Dry, itchy, inflamed or blistered skin on the feet are all symptoms of a fungal condition known as athlete’s foot. Formally known as tinea pedis, athlete’s foot is an uncomfortable skin disease, usually appearing between the toes, that can quickly spread to the rest of the foot if not properly treated. Fortunately, there are several things you can do to prevent athlete’s foot in the first place. If you do develop this condition, though, a podiatrist can recommend an appropriate course of treatment. At Avon Podiatry Associates, Dr. Richard Grayson is your Avon foot doctor.
Symptoms of Athlete’s Foot
Athlete’s foot develops when the fungus begins growing on the skin. Fungus thrives in warm, damp environments, such as showers, swimming pools, and locker room floors. The risk of developing athlete’s foot in these areas is especially high. Athletic shoes can also create this same warm, humid environment when the feet are regularly perspiring in them. The symptoms of athlete’s foot include skin that is dry, itchy, scaling, inflamed or blistered. These signs usually appear on the skin between the toes, but can also spread to other areas of the feet and body.
Caring For Your Feet
There are several steps you can take to care for your feet. For instance, keeping the feet clean and dry can help prevent athlete’s foot from developing. Not only can caring for your feet prevent athlete’s foot, but it can also help the skin heal more quickly if the condition has already developed. Your Avon foot doctor can recommend specific steps you can take to better care for the skin on your feet. Some things you can do right away to care for your feet and prevent athlete’s foot include:
- Wear shoes that are light and airy
- Wear clean socks to keep the feet dry
- Avoid walking around barefoot
- Wear protective footwear in locker rooms and at public pools
- Use talcum powder to minimize foot perspiration
- Change socks often if heavy perspiration is a problem
Even with proper care of your feet, athlete’s foot can still develop. Fortunately, there are various over-the-counter fungicidal ointments that can help. More severe cases of athlete’s foot might require a prescription medication or ointment, which can be obtained through a podiatrist.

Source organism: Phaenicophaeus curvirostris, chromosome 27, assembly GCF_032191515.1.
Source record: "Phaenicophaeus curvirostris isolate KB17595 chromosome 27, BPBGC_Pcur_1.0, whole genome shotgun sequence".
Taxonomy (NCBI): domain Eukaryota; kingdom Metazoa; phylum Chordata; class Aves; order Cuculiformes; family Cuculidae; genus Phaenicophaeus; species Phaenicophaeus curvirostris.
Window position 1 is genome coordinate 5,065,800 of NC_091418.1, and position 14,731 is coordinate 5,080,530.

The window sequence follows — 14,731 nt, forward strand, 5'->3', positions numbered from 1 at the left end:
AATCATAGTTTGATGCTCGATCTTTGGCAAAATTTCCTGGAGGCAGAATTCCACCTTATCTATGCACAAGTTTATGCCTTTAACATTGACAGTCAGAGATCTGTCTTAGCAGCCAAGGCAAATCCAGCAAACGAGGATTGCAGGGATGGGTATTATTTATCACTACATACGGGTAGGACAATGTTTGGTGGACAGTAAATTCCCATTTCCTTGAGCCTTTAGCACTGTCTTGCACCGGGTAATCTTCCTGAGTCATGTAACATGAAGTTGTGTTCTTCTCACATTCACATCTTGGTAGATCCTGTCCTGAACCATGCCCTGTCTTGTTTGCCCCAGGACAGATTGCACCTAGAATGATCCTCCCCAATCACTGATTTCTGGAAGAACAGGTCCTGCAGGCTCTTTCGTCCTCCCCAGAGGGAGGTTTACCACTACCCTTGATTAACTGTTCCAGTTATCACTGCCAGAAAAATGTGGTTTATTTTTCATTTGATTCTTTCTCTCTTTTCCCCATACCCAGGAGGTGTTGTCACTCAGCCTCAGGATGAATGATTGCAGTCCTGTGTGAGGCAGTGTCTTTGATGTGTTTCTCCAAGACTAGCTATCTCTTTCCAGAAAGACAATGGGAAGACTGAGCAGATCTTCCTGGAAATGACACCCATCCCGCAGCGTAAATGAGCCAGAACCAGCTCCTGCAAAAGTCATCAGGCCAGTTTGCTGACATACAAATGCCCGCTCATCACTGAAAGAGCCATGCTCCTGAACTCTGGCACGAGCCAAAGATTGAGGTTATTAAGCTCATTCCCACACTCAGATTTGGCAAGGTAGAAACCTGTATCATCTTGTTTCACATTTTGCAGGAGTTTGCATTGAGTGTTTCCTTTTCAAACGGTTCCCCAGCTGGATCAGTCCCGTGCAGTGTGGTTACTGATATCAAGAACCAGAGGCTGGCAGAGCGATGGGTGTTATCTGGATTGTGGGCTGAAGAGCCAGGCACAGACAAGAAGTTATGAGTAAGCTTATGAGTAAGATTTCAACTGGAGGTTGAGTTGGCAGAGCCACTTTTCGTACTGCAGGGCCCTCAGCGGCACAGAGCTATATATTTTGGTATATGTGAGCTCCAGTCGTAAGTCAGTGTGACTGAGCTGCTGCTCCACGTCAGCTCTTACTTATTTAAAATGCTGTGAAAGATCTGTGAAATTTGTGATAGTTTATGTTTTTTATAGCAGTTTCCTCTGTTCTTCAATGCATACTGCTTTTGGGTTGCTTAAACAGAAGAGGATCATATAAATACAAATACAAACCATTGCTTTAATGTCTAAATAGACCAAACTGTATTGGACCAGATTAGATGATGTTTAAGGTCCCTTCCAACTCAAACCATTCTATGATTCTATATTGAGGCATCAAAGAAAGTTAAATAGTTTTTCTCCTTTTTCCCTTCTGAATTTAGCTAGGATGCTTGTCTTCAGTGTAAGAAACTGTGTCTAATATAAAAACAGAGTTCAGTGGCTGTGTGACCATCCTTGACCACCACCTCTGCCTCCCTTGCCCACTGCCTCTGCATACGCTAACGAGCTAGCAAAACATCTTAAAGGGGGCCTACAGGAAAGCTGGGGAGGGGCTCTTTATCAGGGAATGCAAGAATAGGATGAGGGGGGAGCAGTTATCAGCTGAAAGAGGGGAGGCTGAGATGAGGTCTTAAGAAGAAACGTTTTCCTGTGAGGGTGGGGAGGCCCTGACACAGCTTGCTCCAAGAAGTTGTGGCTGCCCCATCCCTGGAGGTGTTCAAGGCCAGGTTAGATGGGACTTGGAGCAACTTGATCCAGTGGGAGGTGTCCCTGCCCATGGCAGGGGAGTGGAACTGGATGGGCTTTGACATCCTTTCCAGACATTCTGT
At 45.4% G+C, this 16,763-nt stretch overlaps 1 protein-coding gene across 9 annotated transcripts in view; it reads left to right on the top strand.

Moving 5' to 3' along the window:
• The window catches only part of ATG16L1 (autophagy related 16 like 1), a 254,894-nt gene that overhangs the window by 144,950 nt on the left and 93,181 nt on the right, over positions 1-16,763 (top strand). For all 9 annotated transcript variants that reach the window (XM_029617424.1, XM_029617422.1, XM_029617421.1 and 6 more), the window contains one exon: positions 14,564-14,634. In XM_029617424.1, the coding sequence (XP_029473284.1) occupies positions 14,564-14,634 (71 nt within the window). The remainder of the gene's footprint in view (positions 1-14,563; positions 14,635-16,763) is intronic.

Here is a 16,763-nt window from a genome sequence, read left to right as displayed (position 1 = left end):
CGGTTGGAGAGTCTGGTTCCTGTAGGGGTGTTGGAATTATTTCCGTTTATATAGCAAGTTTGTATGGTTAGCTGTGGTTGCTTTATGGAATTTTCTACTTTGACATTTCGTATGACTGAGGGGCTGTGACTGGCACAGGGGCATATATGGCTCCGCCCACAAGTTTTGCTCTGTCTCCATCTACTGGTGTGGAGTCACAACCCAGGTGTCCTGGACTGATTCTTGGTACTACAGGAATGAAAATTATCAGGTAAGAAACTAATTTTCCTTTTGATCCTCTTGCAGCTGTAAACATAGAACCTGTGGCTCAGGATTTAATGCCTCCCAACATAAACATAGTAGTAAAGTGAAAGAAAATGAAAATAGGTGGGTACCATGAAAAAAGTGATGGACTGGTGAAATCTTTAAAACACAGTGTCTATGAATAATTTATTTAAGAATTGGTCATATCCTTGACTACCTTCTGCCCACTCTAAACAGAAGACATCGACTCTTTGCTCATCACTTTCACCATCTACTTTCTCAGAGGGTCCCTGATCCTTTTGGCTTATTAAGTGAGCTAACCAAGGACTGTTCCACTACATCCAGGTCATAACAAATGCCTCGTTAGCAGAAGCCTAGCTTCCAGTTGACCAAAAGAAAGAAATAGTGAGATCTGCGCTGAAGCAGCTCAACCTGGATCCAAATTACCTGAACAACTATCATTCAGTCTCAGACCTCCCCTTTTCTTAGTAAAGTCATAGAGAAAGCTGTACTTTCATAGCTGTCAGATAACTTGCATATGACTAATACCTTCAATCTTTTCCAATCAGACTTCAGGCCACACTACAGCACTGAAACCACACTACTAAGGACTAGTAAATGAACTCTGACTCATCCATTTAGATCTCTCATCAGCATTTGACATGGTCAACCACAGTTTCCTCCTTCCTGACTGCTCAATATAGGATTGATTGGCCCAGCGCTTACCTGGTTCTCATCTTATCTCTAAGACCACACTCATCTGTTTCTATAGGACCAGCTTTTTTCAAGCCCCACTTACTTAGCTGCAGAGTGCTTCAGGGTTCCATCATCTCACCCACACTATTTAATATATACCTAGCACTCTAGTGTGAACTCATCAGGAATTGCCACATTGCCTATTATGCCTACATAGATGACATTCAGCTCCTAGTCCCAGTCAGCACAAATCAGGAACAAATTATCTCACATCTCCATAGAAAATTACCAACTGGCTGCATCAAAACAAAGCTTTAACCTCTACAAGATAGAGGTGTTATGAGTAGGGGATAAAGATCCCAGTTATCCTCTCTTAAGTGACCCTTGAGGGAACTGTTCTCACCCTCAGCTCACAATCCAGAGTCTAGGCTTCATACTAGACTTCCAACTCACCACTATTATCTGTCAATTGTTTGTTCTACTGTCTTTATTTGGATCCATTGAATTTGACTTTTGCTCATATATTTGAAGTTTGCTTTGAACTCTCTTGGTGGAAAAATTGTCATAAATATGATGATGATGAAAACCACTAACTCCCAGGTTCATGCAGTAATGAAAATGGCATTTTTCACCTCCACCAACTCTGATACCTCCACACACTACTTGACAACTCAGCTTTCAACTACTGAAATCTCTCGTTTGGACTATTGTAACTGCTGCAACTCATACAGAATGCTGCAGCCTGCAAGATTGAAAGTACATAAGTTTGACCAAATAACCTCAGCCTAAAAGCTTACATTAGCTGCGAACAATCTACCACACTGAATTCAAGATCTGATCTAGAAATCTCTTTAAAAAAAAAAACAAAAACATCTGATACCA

To prevent athlete’s foot, keep the feet clean and dry and avoid walking around barefoot. For treatment of athlete’s foot, see Dr. Grayson, your Avon foot doctor. To schedule an appointment, call Avon Podiatry Associates at (860) 677-7733.
Don’t let bunion pain ruin your favorite activities. Combat your symptoms now!
For those whose bunions give them regular pain and discomfort, this post is for you! If you are sick and tired of catering to your bunion or changing up your routine to prevent it from rearing its ugly head, then it’s time you sought the advice of our Avon, CT, podiatrist Dr. Richard Grayson.
While surgery is the only way to actually correct a bunion, it isn’t always the best course of action for most. In fact, there are many non-invasive and more conservative methods for managing symptoms. The overall goals of bunion treatment are to alleviate pain and pressure, as well as to prevent the bunion from getting worse.
Common treatment options to consider include,
- Icing the sore, achy joint several times a day for 15-20 minutes at a time
- Using warm foot soaks if ice doesn’t seem to ease symptoms
- Changing the types of shoes you wear. Only wear shoes with a wide toe box that won’t put pressure on the bunion.
- Wearing a splint at night to help realign the joint and toe (to reduce morning pain and stiffness)
- Talking to our Avon, CT, foot doctor about whether getting custom orthotics will provide the stabilization and comfort your joint needs to improve walking and standing